The Contribution of Interaction to Learner Motivation in the MFL Classroom [PhD Thesis]

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  2. Dr Anne Preston
Author(s)Preston A
Publication type Report
TypePhD Thesis
Series Title
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Motivation is an area of language learning where researchers and practitioners share a vested interest. A major question arising out of second language learning (L2) motivation research in recent years is how to conceptualise and measure its situated dimensions. A lack of development in methodological approaches and conceptualisations which continue to treat L2 motivation as a cognitive and unobservable construct mean that addressing such issues is not straightforward. This study investigates how L2 motivation is collaboratively achieved in the moment-to-moment dynamics of L2 learning and teaching practices. It takes situated classroom interaction as its focus. It uses Conversation Analysis as a methodological tool to document a range of interactional practices, centring on hand-raising, so as to engage with L2 motivational processes in and across time. The empirical setting is a Year 9 French classroom in the UK which offers a distinctive and discrete location for the research, and is the subject of a year-long case study. Through an inductive analytical framework, L2 motivation is conceptualised as a characteristic of context. The notion of participation is used as a way of aligning L2 motivation and interaction, in which L2 motivation is treated as both the product and the process of motivational experience. The findings reveal how L2 motivation in the language classroom develops through individual orientations to the nature of learning tasks through interaction. These learning tasks foster specific social displays of L2 motivational states which have a role in promoting L2 motivational development for some students but not, it is suggested, for others. This study contributes to increased understandings about the development of L2 motivation by stretching the boundaries of methodological and theoretical treatments in the field to incorporate localised formations of L2 motivation experience. It also provides new insights into the role of hand-raising in the language classroom and into general motivational issues in MFL teaching practices.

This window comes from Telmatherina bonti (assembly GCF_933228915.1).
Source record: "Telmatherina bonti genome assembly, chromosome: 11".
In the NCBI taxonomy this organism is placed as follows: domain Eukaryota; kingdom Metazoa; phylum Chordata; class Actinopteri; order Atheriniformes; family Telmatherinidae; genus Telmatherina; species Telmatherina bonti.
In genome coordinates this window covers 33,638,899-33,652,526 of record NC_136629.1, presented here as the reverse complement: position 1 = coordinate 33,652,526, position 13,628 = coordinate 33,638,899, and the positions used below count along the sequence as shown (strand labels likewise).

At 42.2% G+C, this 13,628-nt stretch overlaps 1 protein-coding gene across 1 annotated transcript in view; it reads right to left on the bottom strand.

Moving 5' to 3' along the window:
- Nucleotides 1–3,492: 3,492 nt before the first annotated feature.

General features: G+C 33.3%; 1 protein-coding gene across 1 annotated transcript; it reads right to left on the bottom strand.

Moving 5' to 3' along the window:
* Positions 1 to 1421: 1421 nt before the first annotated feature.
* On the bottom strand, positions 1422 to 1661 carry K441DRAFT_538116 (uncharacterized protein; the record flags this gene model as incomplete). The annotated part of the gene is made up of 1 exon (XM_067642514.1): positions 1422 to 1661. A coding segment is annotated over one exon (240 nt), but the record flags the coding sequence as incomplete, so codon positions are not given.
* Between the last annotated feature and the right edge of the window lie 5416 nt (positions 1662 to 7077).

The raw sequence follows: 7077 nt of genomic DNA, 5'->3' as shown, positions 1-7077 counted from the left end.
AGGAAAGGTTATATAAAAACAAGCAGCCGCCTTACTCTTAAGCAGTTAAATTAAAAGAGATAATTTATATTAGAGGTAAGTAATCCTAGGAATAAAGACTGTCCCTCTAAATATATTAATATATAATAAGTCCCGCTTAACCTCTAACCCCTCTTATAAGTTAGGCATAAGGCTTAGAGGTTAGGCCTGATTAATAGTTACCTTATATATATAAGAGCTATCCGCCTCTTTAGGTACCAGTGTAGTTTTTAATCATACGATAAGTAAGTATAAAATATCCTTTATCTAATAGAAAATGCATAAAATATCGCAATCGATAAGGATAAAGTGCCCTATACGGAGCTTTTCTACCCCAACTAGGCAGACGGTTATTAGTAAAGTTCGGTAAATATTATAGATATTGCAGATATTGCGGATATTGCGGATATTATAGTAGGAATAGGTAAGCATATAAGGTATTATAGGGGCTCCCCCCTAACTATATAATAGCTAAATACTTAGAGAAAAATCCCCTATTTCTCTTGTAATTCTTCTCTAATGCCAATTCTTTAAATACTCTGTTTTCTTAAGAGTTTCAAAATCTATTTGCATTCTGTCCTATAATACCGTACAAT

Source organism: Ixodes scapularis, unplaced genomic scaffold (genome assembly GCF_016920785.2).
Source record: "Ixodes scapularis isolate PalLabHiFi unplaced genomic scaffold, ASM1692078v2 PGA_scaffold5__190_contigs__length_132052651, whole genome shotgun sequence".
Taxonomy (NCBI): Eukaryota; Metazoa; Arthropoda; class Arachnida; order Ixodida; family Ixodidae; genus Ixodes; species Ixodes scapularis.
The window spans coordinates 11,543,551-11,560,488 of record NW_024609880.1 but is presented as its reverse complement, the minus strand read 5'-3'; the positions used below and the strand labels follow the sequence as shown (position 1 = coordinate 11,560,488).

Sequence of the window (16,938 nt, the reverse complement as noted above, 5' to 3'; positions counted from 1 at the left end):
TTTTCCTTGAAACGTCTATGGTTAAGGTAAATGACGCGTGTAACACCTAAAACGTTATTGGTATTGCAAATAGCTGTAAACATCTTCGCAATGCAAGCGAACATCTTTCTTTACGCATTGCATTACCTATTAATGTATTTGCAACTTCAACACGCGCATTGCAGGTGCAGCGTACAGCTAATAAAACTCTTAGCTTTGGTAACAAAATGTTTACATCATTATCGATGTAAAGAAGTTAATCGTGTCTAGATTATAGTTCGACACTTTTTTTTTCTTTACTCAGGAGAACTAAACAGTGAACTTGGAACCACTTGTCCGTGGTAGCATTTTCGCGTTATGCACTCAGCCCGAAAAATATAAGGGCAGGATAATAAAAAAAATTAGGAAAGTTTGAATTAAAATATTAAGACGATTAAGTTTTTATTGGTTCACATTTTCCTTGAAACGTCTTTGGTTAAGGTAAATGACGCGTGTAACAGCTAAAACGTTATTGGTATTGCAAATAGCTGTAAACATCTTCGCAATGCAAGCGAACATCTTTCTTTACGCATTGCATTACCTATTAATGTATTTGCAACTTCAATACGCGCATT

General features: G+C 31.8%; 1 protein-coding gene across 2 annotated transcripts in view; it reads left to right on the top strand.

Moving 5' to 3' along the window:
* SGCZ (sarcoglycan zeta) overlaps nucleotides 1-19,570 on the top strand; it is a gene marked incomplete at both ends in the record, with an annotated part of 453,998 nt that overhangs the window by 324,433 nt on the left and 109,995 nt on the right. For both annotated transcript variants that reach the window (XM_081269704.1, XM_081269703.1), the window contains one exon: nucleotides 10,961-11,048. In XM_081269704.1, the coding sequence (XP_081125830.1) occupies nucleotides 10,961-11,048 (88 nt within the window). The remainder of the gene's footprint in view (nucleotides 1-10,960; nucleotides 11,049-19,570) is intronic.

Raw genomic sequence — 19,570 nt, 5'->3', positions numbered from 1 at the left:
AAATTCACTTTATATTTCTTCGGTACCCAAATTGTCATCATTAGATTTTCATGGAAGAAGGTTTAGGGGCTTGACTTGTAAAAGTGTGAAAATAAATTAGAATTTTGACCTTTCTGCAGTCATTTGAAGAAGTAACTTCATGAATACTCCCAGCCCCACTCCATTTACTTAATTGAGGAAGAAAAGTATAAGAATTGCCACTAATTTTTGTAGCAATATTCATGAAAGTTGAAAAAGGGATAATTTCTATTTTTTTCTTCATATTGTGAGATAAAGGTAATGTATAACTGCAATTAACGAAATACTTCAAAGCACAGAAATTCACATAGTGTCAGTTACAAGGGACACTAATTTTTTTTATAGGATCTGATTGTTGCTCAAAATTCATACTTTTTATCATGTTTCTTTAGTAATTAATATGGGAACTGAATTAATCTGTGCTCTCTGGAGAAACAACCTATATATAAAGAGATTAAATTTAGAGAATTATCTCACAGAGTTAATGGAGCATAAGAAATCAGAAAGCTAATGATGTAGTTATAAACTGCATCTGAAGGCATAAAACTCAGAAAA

InstitutionUniversity of Southampton
Place PublishedSouthampton
NotesPhD thesis
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